US Employment Slump Chart – How To

In US Employment Slump Chart I used a panel column chart to display the size of nonfarm sectors of the US workforce and the change in number of jobs in each sector. It is a panel chart even though the percent of workforce and job change panels are not separated by a line. The white space separates the panels sufficiently.

Employment Slump Chart

In a comment to that earlier post, Bob asked if I would show the steps required to create this chart. Bob, this Bud’s for you.

This is what I used for the chart data. I have separated the job change numbers in column C into negative and positive numbers in columns D and E.

Employment Slump Date

I selected A3:B15, held Ctrl while selecting C3:E15 so both areas were selected, and created a clustered bar chart with three series. The percentage of workforce bars don’t show up because their values are so much smaller than the job numbers.

Employment Slump Chart

I selected the percentage of workforce series by selecting a different series and clicking the arrow key once or twice, and moved the series to the secondary axis.

Employment Slump Chart

This gave me a secondary Y (value) axis for the percentage of workforce data. Note: the Y axis in a bar chart is the horizontal axis. I added the secondary category (X) axis. In Excel 2003 and earlier this is under Chart menu > Chart Options > Axes tab. In Excel 2007 it’s in the Chart Tools > Layout tab > Axes group.

Employment Slump Chart

I switched the positions of the primary and secondary value (Y) axis between the top and bottom of the chart. Format the primary category (X) axis (vertical axis toward the left) so the value axis crosses at the maximum category, and format the secondary category (X) axis (vertical axis on the right) so the value axis does not cross at the maximum category. This takes longer to type about than to actually do.

Employment Slump Chart

I moved the secondary category (X) axis to the left by formatting the secondary value (Y) axis (horizontal axis on the bottom) so the category axis did not cross at the maximum value.

Employment Slump Chart

I removed the secondary category (X) axis, since both axis groups used the same categories and it was redundant. Redundant is good for NASA, but here it adds clutter. The easiest way is to select the axis and press Delete.

Employment Slump Chart

Then I changed the category axis label position setting from Next to Axis to Low.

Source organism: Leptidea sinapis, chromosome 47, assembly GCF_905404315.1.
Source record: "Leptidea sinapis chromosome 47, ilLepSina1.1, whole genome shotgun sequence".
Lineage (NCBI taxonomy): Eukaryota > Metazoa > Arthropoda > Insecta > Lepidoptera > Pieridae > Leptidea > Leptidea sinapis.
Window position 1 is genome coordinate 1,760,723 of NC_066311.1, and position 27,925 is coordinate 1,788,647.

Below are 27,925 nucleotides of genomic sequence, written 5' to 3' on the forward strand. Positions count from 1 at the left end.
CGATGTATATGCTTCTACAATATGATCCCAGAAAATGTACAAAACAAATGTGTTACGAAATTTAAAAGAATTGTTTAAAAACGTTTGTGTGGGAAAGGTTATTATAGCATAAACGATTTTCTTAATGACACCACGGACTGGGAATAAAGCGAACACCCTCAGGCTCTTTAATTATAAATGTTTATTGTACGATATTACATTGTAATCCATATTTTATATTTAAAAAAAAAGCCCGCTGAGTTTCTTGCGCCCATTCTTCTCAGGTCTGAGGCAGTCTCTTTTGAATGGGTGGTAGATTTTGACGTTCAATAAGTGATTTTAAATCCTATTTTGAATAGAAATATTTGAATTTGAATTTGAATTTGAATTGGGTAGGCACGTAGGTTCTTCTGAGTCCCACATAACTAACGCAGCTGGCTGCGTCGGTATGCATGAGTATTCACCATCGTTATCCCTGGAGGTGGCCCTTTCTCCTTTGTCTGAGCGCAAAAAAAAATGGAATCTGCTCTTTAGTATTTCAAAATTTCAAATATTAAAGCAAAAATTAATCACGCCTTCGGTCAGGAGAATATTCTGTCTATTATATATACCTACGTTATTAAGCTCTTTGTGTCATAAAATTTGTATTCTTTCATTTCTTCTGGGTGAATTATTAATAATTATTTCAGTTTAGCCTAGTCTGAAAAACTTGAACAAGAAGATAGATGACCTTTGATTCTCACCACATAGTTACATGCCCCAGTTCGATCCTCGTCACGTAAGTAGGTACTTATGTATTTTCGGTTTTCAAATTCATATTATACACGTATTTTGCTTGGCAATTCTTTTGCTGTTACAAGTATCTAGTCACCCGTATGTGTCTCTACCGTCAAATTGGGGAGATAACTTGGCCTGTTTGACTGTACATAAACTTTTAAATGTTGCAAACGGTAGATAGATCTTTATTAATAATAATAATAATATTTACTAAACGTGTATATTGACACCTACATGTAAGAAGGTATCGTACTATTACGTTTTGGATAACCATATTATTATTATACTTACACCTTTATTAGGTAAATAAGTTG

Employment Slump Chart

I picked axis scales that prevented overlap of the two panels of data. Read the values off the chart.

Employment Slump Chart

I used custom number formats to suppress the display of labels outside of the applicable panel. For the primary (top) value axis, I used a format of [>=-600000]#,##0,"K";;; so that only values greater than the minimum -600,000 would appear, and they would lose the last 000 in favor of K. For the secondary (bottom) axis I used a format of [<=20]0;;; so only values less than the maximum 20 would appear.

Employment Slump Chart

I did some touch up formatting of the bar series. I set the gap width to 100% (default is 150%) for both axis groups, and for the primary axis group I also set the overlap to 100% (default is 0%) so the bars lined up properly.

An Axis Group is the collection of all series on a particular axis. In this chart, the primary axis group contains the job loss and job gain series, while the secondary axis group contains the percentage of workforce series.

Employment Slump Chart

I added and positioned the primary and secondary category (X) axis titles, and the chart was complete.

Employment Slump Chart

To change the chart, all I have to do is sort by a different column.

Employment Slump Chart


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  1. Jon, thanks for the explanation. I was searching for this after reading your post yesterday. It is a bit involved, but the result is definitely worth it. Nice job.

  2. Tim –

    It actually isn’t so involved. It takes a couple minutes, if you’re a little familiar with Excel charts and have done it once or twice.

  3. Hi Jon,

    Wow. Thanks for the tutorial. I would have thought you finessed the axis stuff with XY charts and dummy series to get it all to line up. Way off.

    I will call this one the dance of the category axis… :)

    I will open a Bud shortly.


  4. Jon, is including a third series possible with this method? IE, Current/1970’s in addition to Current/Prior Year. Wondering if separated stacked bar chart could accomplish this.

  5. Jose –

    It would be difficult to add more data, since I’ve already used primary and secondary axes. Of course, nothing is impossible, and you can always use other tricks to get the appearance that you want. The use of tricks also must be balanced with the need not to clutter up a chart and confuse your audience.

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